OF OUR REMNANTS (Olive Prince Dance): 2015 Fringe review 30

olive-prince-of-our-remnantsPresented by Olive Prince Dance, in collaboration with Carrie Powell and Kaitlin Chow, OF OUR REMNANTS originates from a passage in Gabriel Garcia Marquez’s Love in the Time of Cholera, a description of a abandoned house. Wear and tear are obvious themes; more subtle themes are the play of memory and need in old or broken objects. Powell greets each audience-member as they enter and gives them a piece of paper with a drawing. So spoken word and movement in the work are drawn from patterns of memory and familiarity. The dancers carry each other; they fall, sliding across the floor. In OF OUR REMNANTS, the utilitarian object is one of comfort, and comfort is an act of avoidance.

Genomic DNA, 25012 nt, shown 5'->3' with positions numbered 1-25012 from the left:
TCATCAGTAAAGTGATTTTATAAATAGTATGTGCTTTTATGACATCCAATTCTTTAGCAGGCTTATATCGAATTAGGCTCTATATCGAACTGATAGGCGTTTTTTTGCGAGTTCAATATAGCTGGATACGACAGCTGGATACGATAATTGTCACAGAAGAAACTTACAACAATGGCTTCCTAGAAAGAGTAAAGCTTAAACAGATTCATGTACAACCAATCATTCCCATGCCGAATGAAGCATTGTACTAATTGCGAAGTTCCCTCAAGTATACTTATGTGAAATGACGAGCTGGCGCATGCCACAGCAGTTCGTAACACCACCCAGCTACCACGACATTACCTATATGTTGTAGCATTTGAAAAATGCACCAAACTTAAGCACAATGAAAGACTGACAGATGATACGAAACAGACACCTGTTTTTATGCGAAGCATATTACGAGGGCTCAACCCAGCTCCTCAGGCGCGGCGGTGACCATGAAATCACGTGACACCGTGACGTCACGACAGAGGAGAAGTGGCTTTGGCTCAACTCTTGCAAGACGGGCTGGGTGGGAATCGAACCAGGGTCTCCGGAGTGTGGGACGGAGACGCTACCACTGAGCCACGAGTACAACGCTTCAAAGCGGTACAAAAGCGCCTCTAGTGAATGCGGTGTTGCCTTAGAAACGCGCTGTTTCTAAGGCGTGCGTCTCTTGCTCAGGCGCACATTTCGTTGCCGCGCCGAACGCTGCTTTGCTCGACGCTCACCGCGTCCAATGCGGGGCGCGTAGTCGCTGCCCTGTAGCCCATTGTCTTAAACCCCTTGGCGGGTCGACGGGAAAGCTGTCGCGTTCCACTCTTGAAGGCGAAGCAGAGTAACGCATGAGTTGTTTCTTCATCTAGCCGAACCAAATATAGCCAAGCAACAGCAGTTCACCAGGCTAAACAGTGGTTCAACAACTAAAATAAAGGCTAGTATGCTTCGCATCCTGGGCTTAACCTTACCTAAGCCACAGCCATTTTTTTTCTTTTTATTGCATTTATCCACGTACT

Chairs are used as props and piled broken and whole along the corners of the room. The coherence in the decay of these common objects is mirrored in the coherence of the dancing troupe: everyone looks very similar.The idea of “our” in OF OUR REMNANTS, presents a specific exploration of the image of traditional domestic femininity and its degradation. The dancers represent the trapped domestic female, the hysterical woman, twisting and fitting into the spaces of the room. Dancers perform with clear intention. Their knowledge of the space and each other allows contact to be swift, intricate, and vulnerable. The stated goal of the piece—to explore a literary description of an abandoned house as a painterly image—is beautifully met. [The Iron Factory, 118 Fountain Street] September 9-12, 2015; fringearts.com/of-our-remnants.

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